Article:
New PBS Drug Approvals Announced

Patients with diabetes may be able to shift from 14 injections per week down to just one with the listing of a slow-release treatment, as part of the government’s $70 million PBS subsidy of new medicines.

From September 1, up to 20,000 patients with type 2 diabetes will have access to exenatide (Bydureon), an extended-release non-insulin drug administered by injection pen and used in combination with oral medications.

Diabetes Australia CEO, Associate Professor Greg Johnson said the pen, which will save patients $1600 per year, was “a great step forward”.

“The injection pen is much easier to use, and has less intrusion on the day-to-day lives of people with diabetes.

“For many, this once-a-week injection form is ideal and it’s now affordable,” he said.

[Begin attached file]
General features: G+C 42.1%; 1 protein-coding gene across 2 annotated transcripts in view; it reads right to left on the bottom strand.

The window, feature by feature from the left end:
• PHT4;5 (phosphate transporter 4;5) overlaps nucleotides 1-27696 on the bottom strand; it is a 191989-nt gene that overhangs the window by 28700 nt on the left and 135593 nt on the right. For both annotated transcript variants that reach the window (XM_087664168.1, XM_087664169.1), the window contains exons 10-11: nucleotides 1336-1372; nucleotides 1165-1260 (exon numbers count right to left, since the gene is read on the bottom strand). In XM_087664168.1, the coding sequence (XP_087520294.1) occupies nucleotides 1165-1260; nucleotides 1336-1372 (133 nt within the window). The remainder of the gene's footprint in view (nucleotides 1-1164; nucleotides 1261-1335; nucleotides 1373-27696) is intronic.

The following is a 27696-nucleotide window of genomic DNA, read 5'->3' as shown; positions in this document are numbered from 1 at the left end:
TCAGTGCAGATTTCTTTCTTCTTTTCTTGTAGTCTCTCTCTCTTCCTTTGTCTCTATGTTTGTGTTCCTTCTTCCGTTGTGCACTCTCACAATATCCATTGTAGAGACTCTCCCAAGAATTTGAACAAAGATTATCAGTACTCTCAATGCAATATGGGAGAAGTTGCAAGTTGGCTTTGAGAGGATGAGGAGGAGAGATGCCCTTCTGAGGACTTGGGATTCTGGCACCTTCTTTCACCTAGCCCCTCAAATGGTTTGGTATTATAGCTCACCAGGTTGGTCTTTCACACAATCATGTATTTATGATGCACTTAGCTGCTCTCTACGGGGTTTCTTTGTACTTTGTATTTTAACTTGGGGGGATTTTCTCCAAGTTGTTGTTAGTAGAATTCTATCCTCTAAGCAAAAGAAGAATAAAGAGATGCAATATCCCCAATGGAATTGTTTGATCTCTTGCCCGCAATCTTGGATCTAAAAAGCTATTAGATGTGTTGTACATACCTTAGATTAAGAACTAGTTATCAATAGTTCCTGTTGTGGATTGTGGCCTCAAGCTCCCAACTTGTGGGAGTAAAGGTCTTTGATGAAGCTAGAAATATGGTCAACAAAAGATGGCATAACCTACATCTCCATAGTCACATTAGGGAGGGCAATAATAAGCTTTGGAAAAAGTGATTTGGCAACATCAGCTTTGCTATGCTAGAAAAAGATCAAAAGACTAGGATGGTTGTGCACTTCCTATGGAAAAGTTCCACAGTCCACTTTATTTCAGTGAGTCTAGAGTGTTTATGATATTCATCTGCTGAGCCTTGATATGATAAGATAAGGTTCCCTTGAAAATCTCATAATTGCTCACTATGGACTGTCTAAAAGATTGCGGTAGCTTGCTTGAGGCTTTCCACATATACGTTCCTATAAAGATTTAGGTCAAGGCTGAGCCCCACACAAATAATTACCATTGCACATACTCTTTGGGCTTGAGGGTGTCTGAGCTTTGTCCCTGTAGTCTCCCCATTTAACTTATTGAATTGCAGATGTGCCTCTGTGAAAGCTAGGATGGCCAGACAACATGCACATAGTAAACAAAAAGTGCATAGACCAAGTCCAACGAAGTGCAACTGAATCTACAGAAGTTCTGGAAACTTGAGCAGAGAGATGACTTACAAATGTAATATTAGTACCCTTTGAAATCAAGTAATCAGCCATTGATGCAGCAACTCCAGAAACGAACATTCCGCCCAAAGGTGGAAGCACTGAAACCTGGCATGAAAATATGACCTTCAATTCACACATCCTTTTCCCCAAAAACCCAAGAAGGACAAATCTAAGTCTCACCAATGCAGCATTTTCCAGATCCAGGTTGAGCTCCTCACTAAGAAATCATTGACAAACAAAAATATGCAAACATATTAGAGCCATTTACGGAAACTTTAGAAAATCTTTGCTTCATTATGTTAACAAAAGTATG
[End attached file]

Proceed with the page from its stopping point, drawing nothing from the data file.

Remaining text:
A number of other diabetes treatments will also be made available on the PBS, including linagliptin (Trajenta), linagliptin with metformin (Trajentamet) and vildagliptin (Galvus) and vildagliptin with metformin (Galvumet).

Federal Health Minister Sussan Ley said the moves would particularly benefit indigenous Australians, who were five times more likely to die from diabetes-related causes than non-indigenous people… Read More>>

Source: Medical Republic

Send this to a friend